Equality Commission Act and Prohibition of Female Genital Mutilation Act. Unfortunately glaring gaps still exist within the laws. Parliament failed to meet the full requirements of Article 45 of the Constitution to pass legislation providing for equality of men and women in marriage and in protection of matrimonial property. There would be a breakthrough should Parliament pass the Marriage Bill 2012. It is noteworthy that the Sexual Offences Act criminalizes false accusation of rape, which in turn deters reporting by victims and the Act is silent on spousal rape in marriage. Of particular concern is the status of women and girls living in the slums and informal settlements. These women face risks of gender based violence daily due to minimal policing and convictions which also prevent adequate access to the already limited sanitation facilities available. All these are indications that the legal fight for women rights all over the world have not been without challenges and Kenya of course is no exception. There is need to increase access to justice and legal education for all women in Kenya irrespective of class, regional background and similar denominators. This access needs to be equitable, if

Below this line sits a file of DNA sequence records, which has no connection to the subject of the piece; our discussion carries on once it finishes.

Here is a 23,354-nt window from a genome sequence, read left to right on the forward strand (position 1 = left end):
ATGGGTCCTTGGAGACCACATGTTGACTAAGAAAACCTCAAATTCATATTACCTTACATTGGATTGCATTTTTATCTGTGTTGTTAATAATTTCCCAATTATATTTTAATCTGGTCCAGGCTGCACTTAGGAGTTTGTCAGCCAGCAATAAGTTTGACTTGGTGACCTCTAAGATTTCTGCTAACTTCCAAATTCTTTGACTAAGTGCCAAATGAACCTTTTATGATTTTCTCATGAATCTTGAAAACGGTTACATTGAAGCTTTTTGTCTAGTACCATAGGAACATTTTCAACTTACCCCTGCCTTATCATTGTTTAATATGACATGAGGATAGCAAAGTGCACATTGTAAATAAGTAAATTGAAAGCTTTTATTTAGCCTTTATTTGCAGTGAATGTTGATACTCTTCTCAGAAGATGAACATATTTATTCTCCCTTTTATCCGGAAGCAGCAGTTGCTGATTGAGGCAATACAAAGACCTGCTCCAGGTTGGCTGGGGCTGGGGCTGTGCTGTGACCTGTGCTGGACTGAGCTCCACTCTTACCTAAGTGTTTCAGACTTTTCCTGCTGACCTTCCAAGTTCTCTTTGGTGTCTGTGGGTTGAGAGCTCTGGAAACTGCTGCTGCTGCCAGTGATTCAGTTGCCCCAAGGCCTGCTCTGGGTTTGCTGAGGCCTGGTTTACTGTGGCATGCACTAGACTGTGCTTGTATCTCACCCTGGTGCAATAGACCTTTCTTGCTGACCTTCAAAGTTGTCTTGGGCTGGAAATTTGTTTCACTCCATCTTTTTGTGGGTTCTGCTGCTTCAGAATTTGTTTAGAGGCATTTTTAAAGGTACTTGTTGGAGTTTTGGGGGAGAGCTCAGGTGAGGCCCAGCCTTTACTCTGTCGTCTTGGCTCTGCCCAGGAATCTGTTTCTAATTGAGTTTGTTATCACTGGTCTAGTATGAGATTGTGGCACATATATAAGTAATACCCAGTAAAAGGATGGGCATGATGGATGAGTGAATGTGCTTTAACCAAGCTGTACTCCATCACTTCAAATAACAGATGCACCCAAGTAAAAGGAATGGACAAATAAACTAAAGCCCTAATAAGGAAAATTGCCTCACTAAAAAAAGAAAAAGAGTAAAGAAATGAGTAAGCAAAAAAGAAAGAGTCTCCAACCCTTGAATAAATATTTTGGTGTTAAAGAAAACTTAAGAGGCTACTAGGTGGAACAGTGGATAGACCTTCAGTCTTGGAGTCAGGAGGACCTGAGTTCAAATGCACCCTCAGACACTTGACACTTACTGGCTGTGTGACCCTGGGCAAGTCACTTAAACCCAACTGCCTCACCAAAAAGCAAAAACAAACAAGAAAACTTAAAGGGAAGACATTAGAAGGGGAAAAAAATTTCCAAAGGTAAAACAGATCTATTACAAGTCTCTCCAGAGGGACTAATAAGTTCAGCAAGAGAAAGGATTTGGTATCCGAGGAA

not equal. There is also need to strengthen the culture of promoting human rights and social justice advocacy in Kenya to protect the rights of women. This will go a long way in putting in place the necessary legislation for the protection of women’s rights in the country. Kenyan society in general needs to be transformed into a community of people who respect, defend and actualise women’s rights. Parliament’s enactment of legislation with a strong foundation leaning towards this will be of great importance. As a nation, we need to develop an efficient, modern and professional communication management for the strategic initiatives of gender based organisations with a view to promoting welfare of women and girls. As a pillar of cohesive nation, the issue of sustaining national peace building and providing immediate psychological support to traumatised women especially of HIV and maybe other disabilities need to be underlined by all stakeholders. The spirit of enhancing capacity building among Kenyan women, as has been a core mission of several women’s non-governmental organisations in Kenya, need to be continued.
Advocating for the rights of women